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Explained: state responsibility for terrorist actions

August 17, 2020
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This article is written by Shivani Nair, from Manipal University Jaipur. This is an exhaustive article which deals with the topic of the responsibility undertaken by the States for the actions of the Terrorists.

Introduction

In the world today, there are a number of private groups that possess arms and are threats to society. Many such groups usually methodically plan attacks in advance, and may train participants, plant undercover agents, and raise money from supporters or through organized crime. Such kinds of terrorist groups use such methods and means that are incompatible with humanitarian law and their means have the potential of harming both domestic and international peace-keeping. The fight against terrorism involves many practical and legal difficulties. The private terrorist organisations do not generally have an enclave but host from the territory of certain States. This means that if the State that is injured as a result of the terror attack has to fight against terrorism, it also has to use arms against that State where the terrorists reside. This is where the State has to be responsible and act wisely in order to prevent more terror attacks. Through this article we shall learn how States are responsible for the actions of the terrorists.

What does Terrorism mean?

The term “terrorism” signifies acts that promote violence, and targets civilians who are in  pursuit of political or ideological aims. The international community has yet to adopt, in the legal terms, a proper definition for the term “terrorism”. Terrorism includes  criminal acts that consists of acts against the civilians committed with the intent to provoke a state of terror, or cause bodily injury or death of a person in the general public, to intimidate a population or to compel the Government of any international organisation to work for them or fulfill their demands. 

Responsibility of the State 

There are many responsibilities that a State takes up especially if it is the State where the terror organisation resides. The State has to take the responsibility of the terror organisation that disrupts the peace and harmony of the Domestic as well as International territories. Some of the responsibilities have been stated below.

Principles of the State Responsibility

All sovereign States have been given equal rights. But along with these rights, come equal responsibilities too. These duties include respect for the other sovereign States as well. When one State violates the rights of another, it is considered to be responsible for the injury caused in the process to the other State and has to compensate for all the damages caused. The State is subject to the breach of international law and has to take full responsibility in providing remedies for the injured State. 

The law related to the responsibility of the State for the actions of the terrorist organisation arises from the fact that it is based on the concept of agency. The rules regarding responsibility of the State have slowly developed to hold the State responsible for the violence caused. Where the State has the duty to protect the individuals residing within its territory, then in all regards the State has to be held liable for the acts committed in the violation of this duty. The fact whether the State bears an indirect or direct responsibility is usually determined by the fact that what kind of counterterrorism measures may be lawful and appropriate in these cases.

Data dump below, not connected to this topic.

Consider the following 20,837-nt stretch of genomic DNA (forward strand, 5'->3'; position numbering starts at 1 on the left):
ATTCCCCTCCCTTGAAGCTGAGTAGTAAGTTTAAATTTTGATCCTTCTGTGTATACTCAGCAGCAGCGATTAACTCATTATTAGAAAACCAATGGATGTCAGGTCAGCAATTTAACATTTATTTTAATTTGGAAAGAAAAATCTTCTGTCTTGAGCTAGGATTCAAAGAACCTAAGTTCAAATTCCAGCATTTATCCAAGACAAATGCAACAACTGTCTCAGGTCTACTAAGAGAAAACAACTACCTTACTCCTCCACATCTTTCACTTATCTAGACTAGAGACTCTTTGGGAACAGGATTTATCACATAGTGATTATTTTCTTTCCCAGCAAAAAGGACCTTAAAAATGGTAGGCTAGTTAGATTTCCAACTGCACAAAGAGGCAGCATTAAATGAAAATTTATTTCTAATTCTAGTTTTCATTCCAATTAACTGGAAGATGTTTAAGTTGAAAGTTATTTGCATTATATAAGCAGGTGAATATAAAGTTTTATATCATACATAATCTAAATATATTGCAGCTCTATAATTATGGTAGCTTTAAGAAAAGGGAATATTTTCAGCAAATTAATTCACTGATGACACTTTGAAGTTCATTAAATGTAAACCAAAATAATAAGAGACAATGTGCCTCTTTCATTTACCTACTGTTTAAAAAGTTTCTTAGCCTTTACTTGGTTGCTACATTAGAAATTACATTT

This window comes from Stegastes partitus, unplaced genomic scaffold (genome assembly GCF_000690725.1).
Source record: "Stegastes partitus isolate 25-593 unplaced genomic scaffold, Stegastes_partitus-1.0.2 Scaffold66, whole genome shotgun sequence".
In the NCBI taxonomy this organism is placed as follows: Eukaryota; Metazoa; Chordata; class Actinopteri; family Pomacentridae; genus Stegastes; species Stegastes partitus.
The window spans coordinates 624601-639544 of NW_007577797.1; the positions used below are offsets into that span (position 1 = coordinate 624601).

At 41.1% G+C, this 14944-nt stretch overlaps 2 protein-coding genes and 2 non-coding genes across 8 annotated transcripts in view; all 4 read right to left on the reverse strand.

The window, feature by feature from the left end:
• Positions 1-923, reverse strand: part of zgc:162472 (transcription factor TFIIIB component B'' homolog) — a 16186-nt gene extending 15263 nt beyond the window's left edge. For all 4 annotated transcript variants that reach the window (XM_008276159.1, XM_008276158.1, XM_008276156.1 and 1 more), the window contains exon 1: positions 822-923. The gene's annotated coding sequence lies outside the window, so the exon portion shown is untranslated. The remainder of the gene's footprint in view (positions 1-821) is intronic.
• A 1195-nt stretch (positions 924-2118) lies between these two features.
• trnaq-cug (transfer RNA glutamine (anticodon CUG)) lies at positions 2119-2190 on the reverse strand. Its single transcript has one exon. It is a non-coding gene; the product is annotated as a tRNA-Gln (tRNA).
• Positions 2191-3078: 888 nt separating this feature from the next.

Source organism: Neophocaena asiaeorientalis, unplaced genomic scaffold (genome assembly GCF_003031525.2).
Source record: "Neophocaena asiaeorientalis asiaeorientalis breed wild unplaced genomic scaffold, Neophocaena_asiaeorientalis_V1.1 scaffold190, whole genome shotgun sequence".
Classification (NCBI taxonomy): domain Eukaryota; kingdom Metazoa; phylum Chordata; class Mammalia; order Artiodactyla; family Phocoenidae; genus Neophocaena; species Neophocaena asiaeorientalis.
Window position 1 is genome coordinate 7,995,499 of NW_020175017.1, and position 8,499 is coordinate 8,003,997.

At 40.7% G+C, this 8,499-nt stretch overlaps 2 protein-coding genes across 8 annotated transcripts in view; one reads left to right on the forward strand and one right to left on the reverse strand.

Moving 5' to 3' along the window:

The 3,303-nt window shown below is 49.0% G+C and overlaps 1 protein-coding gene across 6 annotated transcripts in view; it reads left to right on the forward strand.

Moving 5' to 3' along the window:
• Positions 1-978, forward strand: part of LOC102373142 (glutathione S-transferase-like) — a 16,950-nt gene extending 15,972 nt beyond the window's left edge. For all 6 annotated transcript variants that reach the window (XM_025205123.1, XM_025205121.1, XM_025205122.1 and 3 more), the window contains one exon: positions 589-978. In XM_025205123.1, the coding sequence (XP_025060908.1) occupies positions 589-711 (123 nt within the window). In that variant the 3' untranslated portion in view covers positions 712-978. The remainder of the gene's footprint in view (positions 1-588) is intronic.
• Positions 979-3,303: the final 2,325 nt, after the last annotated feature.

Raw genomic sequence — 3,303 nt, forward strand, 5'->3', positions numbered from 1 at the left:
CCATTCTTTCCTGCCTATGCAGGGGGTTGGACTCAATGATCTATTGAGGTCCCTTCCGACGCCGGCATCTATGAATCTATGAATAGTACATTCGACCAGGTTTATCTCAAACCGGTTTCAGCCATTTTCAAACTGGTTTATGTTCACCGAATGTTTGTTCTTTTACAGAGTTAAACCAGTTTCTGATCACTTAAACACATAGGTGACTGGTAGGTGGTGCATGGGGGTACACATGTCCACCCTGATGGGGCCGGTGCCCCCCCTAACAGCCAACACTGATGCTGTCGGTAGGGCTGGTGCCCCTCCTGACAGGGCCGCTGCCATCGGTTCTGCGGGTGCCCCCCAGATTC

Changing nature of the State responsibility

The legal response against the attacks of the terrorists strongly suggests that the scope of the responsibility of the State has been widened. The States should formulate the support for terror as a clear breach of primary legal obligations which leads to a certain kind of liability under the traditional rules of the responsibility of the State. Unfortunately, the States have not agreed upon a universally accepted definition of terrorism and therefore, it causes confusion amongst them. Perhaps this can be summed up in a very famous maxim, ‘one man’s terrorist may be another man’s freedom fighter.’ What might be terrorism for one State may not be for another. However, even after that, if any harm is caused to the citizens of the State by any organisation, it might be termed as terrorism.

State responsibility for Private Actors

What is the State’s responsibility for the forcible actions of the terrorist groups? All the International States  have an obligation to refrain from the threat or use of armed forces against another State. Therefore, if one State attacks the other State, the latter has an inalienable right of self-defence. Terrorism includes the use of violence, and therefore, they are similar to the armed attacks by the State. If the acts of an armed group are attributed to the States, then, in that case, the host State would have violated the international law. 

Level of the involvement of the State

The decision to use the armed forces against the host State of the terror organisation must not be taken lightly as such drastic steps could have potentially serious consequences. There are four general levels of State involvement that can be identified. They are:

A State cannot be held liable in a pretty equal manner for all the situations that have been described. More importantly, not every situation automatically calls for a military intervention. The remedial action always has to be proportionate to the consequences of the threats of the terrorist attack. 

Grounds for State Responsibility